These Americans are fighting to bring manufacturing jobs back
The presidential candidates talk a lot about how they’ll bring jobs back and restore the nation’s once-mighty manufacturing sector.
Jason Kester has been trying to do that every day for more than three years.
As executive director of the Southern Ohio Port Authority, Kester is charged with spurring economic development in Scioto County, Ohio. The county, which sits just across the Ohio River from Kentucky, was a thriving manufacturing hub decades ago, but its industries and many of its remaining factories are mere shells of their former selves. The area lost thousands of jobs — and residents — as companies closed or moved operations overseas. Businesses continue to downsize, leaving Scioto County with a 8.8% unemployment rate.
Also, they are trying to grow local and regional manufacturers and companies that are already familiar with the area. “They are already married to us. They know what’s going on,” Kester said. “It’s easier to work with them.”
Kester says he’d rather attract 20 businesses employing 50 people each than a single large manufacturer with 1,000 workers. That way, if one shuts down, it’s not crippling to the local economy.
The team has had some successes recently. More than two dozen companies have opened shop or expanded in the four-county region since 2013, creating 745 new jobs and bringing nearly $150 million in new investments, according to data from the Joint Economic Development Initiative of Southern Ohio. That’s more growth than the area had seen in prior years.
Still, it’s not likely the big steel companies and heavy chemical plants that once powered the local economy will come back, Kester said.
“We have to find whatever that next generation of industry is that works with our strengths,” he said. “It’s very challenging.”
Also, Kester must contend with the fact that companies can pay workers much less overseas. He recently visited factories that create computer chips and medical devices in Mexico. Workers there make $7,000 a year and the company provides breakfast and lunch, he was told.
“How do you compete with that?” he said.
Another hurdle is finding a place suitable for potential employers. Only one site in the four-county region has natural gas, sewer and water lines, electricity and fiber optics capacity already built in. Some of the former industrial sites have been turned into two Walmarts and a Kmart.
Still, some companies want to be in the U.S., and Kester wants to make sure they consider Southern Ohio.
Luring Infra-Metals to Scioto County was a big win for the area.
The steel service center — a Connecticut-based firm that stores and prepares the metal for fabricators and manufacturers — was looking for a Midwest location to be closer to customers. It picked a former steel mill factory, where it could build a dock for barges on the river and a rail spur connecting it to the Norfolk Southern line, lowering the costs of getting steel to the site, said Oak Williams, general manager of the company’s Scioto outpost.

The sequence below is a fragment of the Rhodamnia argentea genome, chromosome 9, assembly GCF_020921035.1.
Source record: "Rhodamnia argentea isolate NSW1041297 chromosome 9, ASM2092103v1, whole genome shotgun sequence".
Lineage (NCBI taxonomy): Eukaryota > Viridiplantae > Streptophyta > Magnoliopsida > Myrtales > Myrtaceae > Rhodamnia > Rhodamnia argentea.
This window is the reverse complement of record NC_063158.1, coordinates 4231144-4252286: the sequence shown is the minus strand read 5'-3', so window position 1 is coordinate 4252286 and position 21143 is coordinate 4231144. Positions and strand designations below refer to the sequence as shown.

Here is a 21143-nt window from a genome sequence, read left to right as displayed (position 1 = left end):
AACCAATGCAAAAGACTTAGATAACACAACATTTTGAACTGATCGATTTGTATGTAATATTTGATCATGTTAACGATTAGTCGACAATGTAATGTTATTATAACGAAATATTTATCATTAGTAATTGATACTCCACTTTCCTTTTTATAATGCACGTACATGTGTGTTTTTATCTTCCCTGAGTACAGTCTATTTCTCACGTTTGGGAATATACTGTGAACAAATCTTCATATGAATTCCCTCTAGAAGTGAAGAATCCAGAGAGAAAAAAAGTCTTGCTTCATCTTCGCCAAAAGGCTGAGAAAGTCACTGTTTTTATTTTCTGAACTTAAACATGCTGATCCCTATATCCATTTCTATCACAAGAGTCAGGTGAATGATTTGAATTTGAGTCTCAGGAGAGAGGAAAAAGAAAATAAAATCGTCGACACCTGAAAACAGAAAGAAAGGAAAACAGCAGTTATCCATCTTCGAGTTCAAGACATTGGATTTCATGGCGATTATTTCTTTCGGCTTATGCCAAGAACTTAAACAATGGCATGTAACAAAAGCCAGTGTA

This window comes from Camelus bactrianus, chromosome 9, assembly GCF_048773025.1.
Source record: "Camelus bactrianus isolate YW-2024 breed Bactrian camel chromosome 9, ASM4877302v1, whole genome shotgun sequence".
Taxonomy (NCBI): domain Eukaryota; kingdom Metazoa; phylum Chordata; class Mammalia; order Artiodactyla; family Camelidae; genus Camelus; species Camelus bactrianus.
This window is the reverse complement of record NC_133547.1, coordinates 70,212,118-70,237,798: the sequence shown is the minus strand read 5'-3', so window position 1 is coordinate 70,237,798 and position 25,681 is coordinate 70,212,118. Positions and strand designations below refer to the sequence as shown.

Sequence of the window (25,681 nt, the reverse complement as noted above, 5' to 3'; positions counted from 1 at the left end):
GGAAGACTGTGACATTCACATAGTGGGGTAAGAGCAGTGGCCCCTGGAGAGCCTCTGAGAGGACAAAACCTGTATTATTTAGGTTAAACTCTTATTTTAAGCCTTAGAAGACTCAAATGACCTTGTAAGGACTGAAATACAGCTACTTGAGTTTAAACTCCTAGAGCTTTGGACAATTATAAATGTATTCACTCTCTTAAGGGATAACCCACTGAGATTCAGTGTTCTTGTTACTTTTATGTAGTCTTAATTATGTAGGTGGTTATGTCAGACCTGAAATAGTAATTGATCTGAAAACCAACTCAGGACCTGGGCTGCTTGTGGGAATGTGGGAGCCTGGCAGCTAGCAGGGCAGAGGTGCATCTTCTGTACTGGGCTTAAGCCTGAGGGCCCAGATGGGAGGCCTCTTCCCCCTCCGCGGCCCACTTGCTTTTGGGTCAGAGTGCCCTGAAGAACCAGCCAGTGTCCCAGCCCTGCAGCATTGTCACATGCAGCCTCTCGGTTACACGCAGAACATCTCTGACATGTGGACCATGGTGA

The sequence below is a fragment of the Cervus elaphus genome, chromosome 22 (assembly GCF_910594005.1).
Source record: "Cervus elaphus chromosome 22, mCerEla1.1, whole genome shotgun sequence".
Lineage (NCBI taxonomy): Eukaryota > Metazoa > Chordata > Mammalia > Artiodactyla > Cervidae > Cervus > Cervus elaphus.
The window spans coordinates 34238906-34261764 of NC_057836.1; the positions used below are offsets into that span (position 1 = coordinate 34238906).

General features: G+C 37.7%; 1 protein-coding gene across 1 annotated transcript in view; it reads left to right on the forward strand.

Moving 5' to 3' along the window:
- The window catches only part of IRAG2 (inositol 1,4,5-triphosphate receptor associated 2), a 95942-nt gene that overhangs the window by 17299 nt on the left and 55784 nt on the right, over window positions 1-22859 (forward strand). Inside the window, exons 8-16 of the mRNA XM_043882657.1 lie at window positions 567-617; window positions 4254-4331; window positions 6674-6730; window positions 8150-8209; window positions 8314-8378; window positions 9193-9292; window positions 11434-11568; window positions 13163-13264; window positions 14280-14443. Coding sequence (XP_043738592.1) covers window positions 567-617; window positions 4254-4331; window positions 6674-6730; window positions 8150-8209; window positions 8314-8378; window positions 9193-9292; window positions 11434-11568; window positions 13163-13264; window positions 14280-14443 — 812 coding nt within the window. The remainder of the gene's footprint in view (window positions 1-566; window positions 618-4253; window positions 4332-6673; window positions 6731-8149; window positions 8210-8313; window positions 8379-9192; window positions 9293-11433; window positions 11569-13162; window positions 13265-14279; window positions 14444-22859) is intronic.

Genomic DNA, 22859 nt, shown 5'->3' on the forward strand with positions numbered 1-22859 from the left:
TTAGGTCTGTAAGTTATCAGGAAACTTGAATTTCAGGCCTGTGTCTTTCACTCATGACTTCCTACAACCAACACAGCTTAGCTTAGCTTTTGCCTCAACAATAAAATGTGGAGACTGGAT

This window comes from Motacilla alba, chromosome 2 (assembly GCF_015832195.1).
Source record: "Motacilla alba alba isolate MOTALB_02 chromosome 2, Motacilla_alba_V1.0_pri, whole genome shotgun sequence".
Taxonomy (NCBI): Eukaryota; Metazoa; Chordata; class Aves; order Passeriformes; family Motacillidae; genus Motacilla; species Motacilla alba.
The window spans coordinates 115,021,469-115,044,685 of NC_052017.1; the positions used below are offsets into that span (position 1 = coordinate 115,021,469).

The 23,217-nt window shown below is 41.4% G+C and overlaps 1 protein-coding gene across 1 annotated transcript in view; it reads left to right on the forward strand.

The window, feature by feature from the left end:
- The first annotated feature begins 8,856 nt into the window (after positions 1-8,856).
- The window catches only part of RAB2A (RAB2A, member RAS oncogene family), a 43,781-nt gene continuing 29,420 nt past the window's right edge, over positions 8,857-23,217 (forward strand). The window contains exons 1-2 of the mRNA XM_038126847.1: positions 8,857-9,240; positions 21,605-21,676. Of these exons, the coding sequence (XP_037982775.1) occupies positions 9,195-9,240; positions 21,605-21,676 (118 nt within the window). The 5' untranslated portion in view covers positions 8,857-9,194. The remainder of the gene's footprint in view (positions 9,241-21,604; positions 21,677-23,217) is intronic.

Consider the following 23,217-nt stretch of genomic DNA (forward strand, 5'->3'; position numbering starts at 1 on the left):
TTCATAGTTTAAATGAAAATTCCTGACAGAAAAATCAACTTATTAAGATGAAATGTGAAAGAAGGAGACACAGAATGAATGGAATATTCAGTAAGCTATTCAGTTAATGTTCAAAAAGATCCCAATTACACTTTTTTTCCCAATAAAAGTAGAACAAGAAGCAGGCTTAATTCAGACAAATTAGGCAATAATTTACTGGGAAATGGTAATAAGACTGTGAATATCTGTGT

“If you look at a map, this is ground zero for access to all those locations,” said Williams. But it still took four years to clean up the site and bring in gas lines, he said.
Infra-Metals opened in late 2013 with 24 workers and now has 70 on its payroll, most of whom have no more than a high school education. It hopes to grow north of 100 people if the national economy remains strong and investment in construction and infrastructure continues. Starting pay is $12.75 an hour, but workers can earn more than $40,000 a year when a profit-sharing program is factored in.
Though Infra-Metals operates in a 280,000-square-foot facility on 50 acres, its business doesn’t require as many workers as its predecessor on the site. The steel mill, which operated from 1828 to 1980, employed as many as 6,000 workers in its heyday in the middle of the last century.
“You just don’t need as many hands to get the job done,” he said.
Other companies opt to open up shop in Scioto County out of loyalty to their community. And, by keeping production in the U.S., they can keep a closer eye on quality and in better touch with customers, they say.
Appalachian Wood Floors is one homegrown business that’s expanding swiftly. Launched 15 years ago in a former brick factory, the firm makes up to 60,000-square-feet of flooring — enough for 40 houses — a day. Its staffing has swelled from 10 people to 120 today, and it plans to add another 20 when it expands its manufacturing operations into a new building. Workers start at $9 an hour.
The Graf family, which owns the company, are longtime residents of the area and have worked with wood for three generations. Robert Graf ran a saw mill in the mid-1900s, taking advantage of the surrounding Appalachian hardwoods. Two of his sons operate a lumber mill in nearby Kentucky, while another son and grandson oversee the flooring factory in Portsmouth, the county seat of Scioto.
Appalachian Wood Floors doesn’t try to compete with cheaper imports, said Andrew Graf, president and one of the third-generation family members in the business. It has found a niche in the high-end market, catering to both residential and commercial customers.
Not only is it possible to revive manufacturing in the U.S., it’s essential for the nation’s economy and communities, said Graf, 33. He has witnessed the fallout from corporate disinvestment. Most of his high school classmates went away to college and never came back because there was nothing for them in Scioto.
“It’s our generation’s responsibility to create what was here once before and give the people the opportunity to stay here,” he said. “What got lost is the sense that we also have a duty to the people who helped us build the companies, not just cut them a paycheck and move on because we figured out we can save one-tenth of 1% by moving to Mexico or wherever.”
From CNN Money | May 17, 2016